Washing your hair should be as basic as slipping on your favourite blue jeans. After all, the process would seem rote at this point. But if the clients at Christophe Robin’s Paris salon are any indication, there is plenty of confusion.”That’s my most asked question at the salon now: ‘How do I wash my hair?'” said Robin, the star colourist who tends the locks of Catherine Deneuve and Tilda Swinton.
Part of the problem is the baffling messaging about shampooing: Women have been told they are both overwashing and underwashing.”A lot of this is also from all the products we have out there now,” Robin said. “And women are so often in a rush. You have to cleanse properly. You have to take time to make sure you rinse all the products out.”
Here, Robin offers a tutorial on the right way to shampoo. He also has some tips for maximising shine and volume, all without styling products.
Step 1: Detangle hair with a quality brush. Robin recommends starting at the ends. Then double back to the roots to finish the process.
“You detangle first so that way you don’t have to detangle hair after, when it’s wet,” he said. “You never should use a comb on hair that is wet. It’s very stressing on the hair.”
Step 2: Before shampooing, apply a vegetable-derived oil to the ends of hair and brush to disperse. Robin uses the moisturising hair oil with lavender ($59) from his namesake line, but he said pure almond oil or argan oil would do as well. Ideally, you would leave the oil on overnight, but even a good 15 minutes will be beneficial. Then you can skip the conditioner.
“I don’t love conditioners,” Robin said. “They can weigh your hair down.”
Step 3: Wash with the cleanser best suited to your hair type.
“The problem is, some women are not choosing the right shampoo for their hair,” he said.
Considering the sulfate-free trend in hair care lately, he noted that coloured hair should never be treated with sulfate products but that sometimes a sulfate shampoo, which has a stronger detergent, is appropriate “for someone who has virgin hair and greasy roots.”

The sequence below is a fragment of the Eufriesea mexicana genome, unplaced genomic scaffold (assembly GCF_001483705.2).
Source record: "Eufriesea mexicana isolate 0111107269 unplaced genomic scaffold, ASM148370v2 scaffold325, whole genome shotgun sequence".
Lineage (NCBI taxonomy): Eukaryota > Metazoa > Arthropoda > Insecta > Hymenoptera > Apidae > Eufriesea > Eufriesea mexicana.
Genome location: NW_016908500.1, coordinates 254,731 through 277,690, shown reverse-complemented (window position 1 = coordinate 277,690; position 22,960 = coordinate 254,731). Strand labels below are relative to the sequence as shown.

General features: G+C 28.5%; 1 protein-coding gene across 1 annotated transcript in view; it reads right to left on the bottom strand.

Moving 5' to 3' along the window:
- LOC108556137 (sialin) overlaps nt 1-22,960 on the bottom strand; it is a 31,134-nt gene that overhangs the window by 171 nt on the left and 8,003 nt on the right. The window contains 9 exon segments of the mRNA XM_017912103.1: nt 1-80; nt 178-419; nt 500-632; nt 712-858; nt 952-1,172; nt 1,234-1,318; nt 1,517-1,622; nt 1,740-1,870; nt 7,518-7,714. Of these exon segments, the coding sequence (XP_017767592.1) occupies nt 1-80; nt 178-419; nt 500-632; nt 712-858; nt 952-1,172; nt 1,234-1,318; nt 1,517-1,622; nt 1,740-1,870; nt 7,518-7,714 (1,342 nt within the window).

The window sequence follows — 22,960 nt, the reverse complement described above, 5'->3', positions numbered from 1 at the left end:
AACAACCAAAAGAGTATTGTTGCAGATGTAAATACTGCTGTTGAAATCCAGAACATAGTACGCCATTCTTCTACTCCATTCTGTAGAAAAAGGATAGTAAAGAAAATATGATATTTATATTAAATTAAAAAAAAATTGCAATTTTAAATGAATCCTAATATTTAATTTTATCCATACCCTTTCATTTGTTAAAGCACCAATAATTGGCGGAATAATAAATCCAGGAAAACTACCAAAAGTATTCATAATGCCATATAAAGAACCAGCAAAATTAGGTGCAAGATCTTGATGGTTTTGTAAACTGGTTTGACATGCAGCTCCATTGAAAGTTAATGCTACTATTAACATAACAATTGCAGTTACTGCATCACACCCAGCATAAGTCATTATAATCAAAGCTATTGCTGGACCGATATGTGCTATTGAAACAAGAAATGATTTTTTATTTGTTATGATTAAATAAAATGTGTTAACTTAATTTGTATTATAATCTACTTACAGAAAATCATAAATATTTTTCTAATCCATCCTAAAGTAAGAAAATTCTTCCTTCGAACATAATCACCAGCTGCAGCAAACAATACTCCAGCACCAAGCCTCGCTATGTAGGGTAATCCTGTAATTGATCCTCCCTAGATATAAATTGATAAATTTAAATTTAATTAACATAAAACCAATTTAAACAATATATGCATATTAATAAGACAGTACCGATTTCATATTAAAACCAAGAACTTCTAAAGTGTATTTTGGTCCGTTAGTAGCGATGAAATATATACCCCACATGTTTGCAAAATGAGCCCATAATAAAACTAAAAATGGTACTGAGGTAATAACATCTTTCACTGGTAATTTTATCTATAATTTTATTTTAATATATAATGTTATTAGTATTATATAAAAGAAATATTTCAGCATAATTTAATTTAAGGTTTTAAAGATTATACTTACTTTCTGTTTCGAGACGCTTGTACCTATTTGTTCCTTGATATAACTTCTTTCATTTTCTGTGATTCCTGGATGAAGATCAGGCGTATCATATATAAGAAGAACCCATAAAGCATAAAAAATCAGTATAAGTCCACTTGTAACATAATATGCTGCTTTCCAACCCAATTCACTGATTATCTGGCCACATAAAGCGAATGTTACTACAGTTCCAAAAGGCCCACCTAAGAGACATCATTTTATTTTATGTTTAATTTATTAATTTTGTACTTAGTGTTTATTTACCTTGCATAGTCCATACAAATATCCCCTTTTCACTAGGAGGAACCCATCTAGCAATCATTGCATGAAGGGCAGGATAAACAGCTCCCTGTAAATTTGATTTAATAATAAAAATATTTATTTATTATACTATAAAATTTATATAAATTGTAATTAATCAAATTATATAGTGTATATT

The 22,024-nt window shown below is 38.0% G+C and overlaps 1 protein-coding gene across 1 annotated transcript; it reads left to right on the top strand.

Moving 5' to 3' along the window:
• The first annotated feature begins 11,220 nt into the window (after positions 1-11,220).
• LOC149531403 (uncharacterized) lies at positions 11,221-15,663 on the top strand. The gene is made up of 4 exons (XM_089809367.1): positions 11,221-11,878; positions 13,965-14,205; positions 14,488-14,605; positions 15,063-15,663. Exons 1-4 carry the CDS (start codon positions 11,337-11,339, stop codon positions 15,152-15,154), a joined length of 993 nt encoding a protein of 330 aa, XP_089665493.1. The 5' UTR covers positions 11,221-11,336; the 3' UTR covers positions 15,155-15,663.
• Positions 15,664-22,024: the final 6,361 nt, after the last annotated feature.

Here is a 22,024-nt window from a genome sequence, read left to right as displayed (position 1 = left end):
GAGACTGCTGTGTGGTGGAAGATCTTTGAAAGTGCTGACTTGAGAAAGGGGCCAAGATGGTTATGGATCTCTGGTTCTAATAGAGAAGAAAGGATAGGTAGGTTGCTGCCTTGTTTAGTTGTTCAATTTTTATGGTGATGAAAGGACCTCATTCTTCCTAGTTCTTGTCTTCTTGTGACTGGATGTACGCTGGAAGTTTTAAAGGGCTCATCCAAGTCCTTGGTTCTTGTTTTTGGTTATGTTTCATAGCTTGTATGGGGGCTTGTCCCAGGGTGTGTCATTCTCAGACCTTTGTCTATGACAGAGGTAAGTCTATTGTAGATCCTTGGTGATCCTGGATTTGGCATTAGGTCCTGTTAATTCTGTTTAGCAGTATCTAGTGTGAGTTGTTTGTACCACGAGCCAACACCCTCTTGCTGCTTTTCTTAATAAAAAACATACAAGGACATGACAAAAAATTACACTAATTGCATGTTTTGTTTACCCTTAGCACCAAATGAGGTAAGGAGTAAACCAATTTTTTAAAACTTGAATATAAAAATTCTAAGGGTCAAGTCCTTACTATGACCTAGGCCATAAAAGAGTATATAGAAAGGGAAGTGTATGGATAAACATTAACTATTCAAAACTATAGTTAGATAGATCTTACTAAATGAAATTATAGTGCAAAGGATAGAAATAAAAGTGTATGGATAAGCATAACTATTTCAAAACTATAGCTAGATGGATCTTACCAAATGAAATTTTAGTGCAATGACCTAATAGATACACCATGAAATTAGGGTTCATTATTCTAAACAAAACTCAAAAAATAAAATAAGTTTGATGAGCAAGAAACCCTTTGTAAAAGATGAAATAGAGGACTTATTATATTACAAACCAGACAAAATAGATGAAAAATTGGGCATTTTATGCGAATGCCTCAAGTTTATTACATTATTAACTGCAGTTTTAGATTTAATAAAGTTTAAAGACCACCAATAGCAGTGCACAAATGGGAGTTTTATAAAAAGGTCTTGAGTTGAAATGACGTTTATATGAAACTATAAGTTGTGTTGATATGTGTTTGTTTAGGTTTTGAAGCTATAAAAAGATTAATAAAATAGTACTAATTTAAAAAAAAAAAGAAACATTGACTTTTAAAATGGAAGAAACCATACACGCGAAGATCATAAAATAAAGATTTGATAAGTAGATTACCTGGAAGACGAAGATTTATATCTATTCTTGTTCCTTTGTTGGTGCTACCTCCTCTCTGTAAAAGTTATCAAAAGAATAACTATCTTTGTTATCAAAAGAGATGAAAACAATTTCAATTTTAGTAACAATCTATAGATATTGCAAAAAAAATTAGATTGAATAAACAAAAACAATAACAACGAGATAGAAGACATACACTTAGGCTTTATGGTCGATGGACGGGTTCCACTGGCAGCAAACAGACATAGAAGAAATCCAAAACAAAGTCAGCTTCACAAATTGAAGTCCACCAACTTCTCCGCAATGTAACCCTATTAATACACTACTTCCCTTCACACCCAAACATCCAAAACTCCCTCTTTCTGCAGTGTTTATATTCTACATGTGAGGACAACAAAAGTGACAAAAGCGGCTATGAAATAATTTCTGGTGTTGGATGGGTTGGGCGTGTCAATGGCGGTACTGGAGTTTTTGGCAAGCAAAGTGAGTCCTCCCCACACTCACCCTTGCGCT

Curlier hair, he explained, tends to be drier and can benefit from co-washing – that is, washing with a nonfoaming, conditioning cleanser as a substitute for shampoo. Robin released one of the first luxury brand co-washes some 20 years ago, his cleansing mask with lemon ($66).
Robin said most women used too much product: “You should use only about a teaspoon and then you emulsify that with water.” Lather only the roots of your hair with your fingertips (not your nails), avoiding the ends. To increase volume and circulation, shampoo with your head upside down.
Step 4: Rinse thoroughly.
“This is actually a big problem because people are not taking enough time to rinse out all the product,” Robin said. “Hair should be squeaky clean.”
Step 5: If you decide to add a conditioner, apply only to the ends. Robin recommends a deep conditioning mask once a week to address various hair issues, including brittleness or brassy colour.
Step 6: Don’t rub hair dry. Robin demonstrated a Moroccan tip he learned to detangle and lift the roots: “Flip your head upside down and run a towel over it from both sides quickly,” he said. The towel’s flicking motion will also remove excess water.
Bonus Tip: Robin acknowledges that his washing process may take more time than the usual regimens, but that if done correctly, the method can make each shampoo last longer.
“Most women should not be washing more than twice a week,” he said.
That is not to say that dry shampoo is the answer for the other days.
“Dry shampoo should only give you maybe one night or one day extra,” he said.
Instead, especially for active women, a few spritzes of a vinegar solution at the roots will remove oil. (Just add five drops of apple cider vinegar to 150 ml of water in a spray bottle.)
Robin added, “Unlike dry shampoo, there’s no residue, and the vinegar is a wonderful tonic for the scalp.”